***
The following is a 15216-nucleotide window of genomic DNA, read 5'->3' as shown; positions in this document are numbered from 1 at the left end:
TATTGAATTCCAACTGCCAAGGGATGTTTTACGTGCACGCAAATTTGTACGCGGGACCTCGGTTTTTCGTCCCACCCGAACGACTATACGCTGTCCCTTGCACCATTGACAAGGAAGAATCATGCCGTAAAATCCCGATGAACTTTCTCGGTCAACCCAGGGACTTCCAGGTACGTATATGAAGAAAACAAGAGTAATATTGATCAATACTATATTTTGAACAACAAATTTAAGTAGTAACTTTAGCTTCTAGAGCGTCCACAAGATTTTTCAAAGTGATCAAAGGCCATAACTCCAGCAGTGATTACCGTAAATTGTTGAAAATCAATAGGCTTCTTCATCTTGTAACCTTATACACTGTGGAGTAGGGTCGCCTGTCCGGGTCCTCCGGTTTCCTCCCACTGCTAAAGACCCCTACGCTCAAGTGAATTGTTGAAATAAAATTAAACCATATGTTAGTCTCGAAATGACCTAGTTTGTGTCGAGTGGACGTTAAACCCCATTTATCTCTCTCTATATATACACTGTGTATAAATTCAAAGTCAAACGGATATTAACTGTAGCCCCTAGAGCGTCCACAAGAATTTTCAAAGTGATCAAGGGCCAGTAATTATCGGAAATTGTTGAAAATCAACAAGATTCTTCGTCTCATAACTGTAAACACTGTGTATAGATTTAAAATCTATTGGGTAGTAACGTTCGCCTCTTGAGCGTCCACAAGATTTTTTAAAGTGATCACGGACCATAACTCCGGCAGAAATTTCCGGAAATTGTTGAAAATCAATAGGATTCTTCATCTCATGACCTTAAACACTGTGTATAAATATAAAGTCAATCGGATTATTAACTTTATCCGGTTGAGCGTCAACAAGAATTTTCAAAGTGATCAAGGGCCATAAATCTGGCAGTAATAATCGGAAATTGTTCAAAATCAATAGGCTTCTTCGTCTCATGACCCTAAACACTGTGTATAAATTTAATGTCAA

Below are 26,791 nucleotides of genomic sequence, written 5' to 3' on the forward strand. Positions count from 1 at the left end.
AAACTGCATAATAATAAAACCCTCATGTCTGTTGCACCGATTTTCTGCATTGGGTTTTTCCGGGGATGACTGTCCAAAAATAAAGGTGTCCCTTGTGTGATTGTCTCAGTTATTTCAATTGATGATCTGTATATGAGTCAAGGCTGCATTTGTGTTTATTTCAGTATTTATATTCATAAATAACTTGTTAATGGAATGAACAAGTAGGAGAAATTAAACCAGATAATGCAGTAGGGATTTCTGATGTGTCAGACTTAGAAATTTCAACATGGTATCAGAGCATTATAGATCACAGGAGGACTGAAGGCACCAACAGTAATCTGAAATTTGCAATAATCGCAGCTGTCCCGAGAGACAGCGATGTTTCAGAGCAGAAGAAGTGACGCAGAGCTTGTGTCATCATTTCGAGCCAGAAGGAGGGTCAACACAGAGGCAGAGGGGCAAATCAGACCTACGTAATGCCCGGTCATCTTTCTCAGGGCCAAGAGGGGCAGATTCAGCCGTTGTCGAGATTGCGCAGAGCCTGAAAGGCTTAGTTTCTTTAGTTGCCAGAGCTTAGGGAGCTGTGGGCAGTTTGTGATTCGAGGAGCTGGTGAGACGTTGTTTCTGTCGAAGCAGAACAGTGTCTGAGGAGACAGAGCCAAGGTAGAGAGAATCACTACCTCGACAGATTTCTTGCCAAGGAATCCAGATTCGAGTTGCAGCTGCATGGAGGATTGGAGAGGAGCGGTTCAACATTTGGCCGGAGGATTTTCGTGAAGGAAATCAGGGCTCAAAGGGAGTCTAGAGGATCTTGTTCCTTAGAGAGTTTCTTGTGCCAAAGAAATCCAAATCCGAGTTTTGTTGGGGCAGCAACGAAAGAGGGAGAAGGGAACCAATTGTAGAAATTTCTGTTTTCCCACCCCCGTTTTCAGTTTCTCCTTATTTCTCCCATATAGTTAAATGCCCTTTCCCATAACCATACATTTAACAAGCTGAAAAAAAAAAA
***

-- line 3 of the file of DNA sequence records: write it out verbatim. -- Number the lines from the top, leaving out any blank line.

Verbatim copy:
Below are 26,791 nucleotides of genomic sequence, written 5' to 3' on the forward strand. Positions count from 1 at the left end.